Recent research suggests there might be cause for concern. Chemicals called phthalates, which are known to disrupt testosterone and other hormones, can leach into bottled water over time. One study found that water that had been stored for 10 weeks in plastic and in glass bottles containing phthalates, suggesting that the chemicals could be coming from the plastic cap or liner. Although there are regulatory standards limiting phthalates in tap, there are no legal limits in bottled water; the bottled-water industry waged a successful campaign opposing the FDA proposal to set a legal limit for these chemicals.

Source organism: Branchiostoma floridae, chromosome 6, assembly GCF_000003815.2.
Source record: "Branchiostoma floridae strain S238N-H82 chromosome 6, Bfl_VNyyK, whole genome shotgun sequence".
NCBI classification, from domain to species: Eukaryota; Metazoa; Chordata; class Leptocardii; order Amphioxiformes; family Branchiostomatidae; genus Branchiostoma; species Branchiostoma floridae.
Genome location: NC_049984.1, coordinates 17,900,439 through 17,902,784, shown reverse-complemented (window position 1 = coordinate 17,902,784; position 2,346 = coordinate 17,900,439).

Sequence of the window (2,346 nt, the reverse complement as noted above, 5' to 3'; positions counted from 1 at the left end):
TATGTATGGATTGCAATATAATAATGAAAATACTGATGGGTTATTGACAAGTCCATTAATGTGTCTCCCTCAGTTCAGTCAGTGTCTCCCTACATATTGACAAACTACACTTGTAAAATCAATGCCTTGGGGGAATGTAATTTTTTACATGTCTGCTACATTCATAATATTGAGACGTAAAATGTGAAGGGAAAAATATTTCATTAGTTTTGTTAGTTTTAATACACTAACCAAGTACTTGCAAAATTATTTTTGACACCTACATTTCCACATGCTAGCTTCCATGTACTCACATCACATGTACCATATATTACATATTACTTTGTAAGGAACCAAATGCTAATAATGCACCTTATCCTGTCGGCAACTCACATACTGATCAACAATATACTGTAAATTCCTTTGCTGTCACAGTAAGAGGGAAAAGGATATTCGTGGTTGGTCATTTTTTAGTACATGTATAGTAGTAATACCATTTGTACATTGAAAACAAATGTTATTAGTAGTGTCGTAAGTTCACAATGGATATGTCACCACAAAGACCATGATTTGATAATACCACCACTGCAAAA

Polystyrene particles less than 50 nanometers long (in light fluorescent green) have infiltrated the gastrointestinal tract, antenna, and thoracic appendages of this freshwater plankter, Daphnia magna. Plankton like these are the bedrock of the marine food chain. Research is just beginning on the accumulation of nanometer-scale pollution in wildlife. No analytical methods exist to identify nanoplastics in food. Plastic embedded in tiny plankton wind up in fish, which are eaten by bigger fish, which are eaten by us. This tiny plankter’s plastic problem is your problem, too.